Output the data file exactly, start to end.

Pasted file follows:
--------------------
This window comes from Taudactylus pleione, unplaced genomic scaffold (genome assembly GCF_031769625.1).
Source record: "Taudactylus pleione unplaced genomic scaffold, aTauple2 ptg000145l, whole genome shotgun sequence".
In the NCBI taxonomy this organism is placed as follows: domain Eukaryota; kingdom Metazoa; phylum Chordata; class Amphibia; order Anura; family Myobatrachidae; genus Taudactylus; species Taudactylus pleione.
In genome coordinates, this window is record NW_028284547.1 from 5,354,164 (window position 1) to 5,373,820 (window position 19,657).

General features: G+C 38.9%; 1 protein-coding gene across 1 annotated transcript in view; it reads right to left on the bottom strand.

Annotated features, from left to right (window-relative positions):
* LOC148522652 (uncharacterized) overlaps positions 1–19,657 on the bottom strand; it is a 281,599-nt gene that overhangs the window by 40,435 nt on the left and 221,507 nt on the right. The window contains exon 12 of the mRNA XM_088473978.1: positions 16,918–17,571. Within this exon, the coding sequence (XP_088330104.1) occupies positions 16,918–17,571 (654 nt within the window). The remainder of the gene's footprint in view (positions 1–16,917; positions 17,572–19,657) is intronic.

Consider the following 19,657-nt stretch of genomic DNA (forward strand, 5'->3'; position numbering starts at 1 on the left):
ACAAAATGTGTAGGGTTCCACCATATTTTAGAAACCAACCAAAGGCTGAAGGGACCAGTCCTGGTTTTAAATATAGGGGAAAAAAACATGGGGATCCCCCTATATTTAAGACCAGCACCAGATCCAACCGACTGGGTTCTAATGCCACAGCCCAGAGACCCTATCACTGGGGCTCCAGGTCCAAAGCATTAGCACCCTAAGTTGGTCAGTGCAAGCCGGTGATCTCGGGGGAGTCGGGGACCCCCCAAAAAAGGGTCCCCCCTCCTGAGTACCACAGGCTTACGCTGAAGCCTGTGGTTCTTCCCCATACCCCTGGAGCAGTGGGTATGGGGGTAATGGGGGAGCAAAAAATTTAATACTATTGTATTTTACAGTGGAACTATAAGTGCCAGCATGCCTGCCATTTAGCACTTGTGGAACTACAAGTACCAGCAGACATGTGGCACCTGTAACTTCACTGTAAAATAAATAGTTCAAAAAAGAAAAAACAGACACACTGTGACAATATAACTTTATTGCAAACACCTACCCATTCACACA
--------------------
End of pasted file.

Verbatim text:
This window comes from Taudactylus pleione, unplaced genomic scaffold (genome assembly GCF_031769625.1).
Source record: "Taudactylus pleione unplaced genomic scaffold, aTauple2 ptg000145l, whole genome shotgun sequence".
In the NCBI taxonomy this organism is placed as follows: domain Eukaryota; kingdom Metazoa; phylum Chordata; class Amphibia; order Anura; family Myobatrachidae; genus Taudactylus; species Taudactylus pleione.
In genome coordinates, this window is record NW_028284547.1 from 5,354,164 (window position 1) to 5,373,820 (window position 19,657).

General features: G+C 38.9%; 1 protein-coding gene across 1 annotated transcript in view; it reads right to left on the bottom strand.

Annotated features, from left to right (window-relative positions):
* LOC148522652 (uncharacterized) overlaps positions 1–19,657 on the bottom strand; it is a 281,599-nt gene that overhangs the window by 40,435 nt on the left and 221,507 nt on the right. The window contains exon 12 of the mRNA XM_088473978.1: positions 16,918–17,571. Within this exon, the coding sequence (XP_088330104.1) occupies positions 16,918–17,571 (654 nt within the window). The remainder of the gene's footprint in view (positions 1–16,917; positions 17,572–19,657) is intronic.

Consider the following 19,657-nt stretch of genomic DNA (forward strand, 5'->3'; position numbering starts at 1 on the left):
ACAAAATGTGTAGGGTTCCACCATATTTTAGAAACCAACCAAAGGCTGAAGGGACCAGTCCTGGTTTTAAATATAGGGGAAAAAAACATGGGGATCCCCCTATATTTAAGACCAGCACCAGATCCAACCGACTGGGTTCTAATGCCACAGCCCAGAGACCCTATCACTGGGGCTCCAGGTCCAAAGCATTAGCACCCTAAGTTGGTCAGTGCAAGCCGGTGATCTCGGGGGAGTCGGGGACCCCCCAAAAAAGGGTCCCCCCTCCTGAGTACCACAGGCTTACGCTGAAGCCTGTGGTTCTTCCCCATACCCCTGGAGCAGTGGGTATGGGGGTAATGGGGGAGCAAAAAATTTAATACTATTGTATTTTACAGTGGAACTATAAGTGCCAGCATGCCTGCCATTTAGCACTTGTGGAACTACAAGTACCAGCAGACATGTGGCACCTGTAACTTCACTGTAAAATAAATAGTTCAAAAAAGAAAAAACAGACACACTGTGACAATATAACTTTATTGCAAACACCTACCCATTCACACA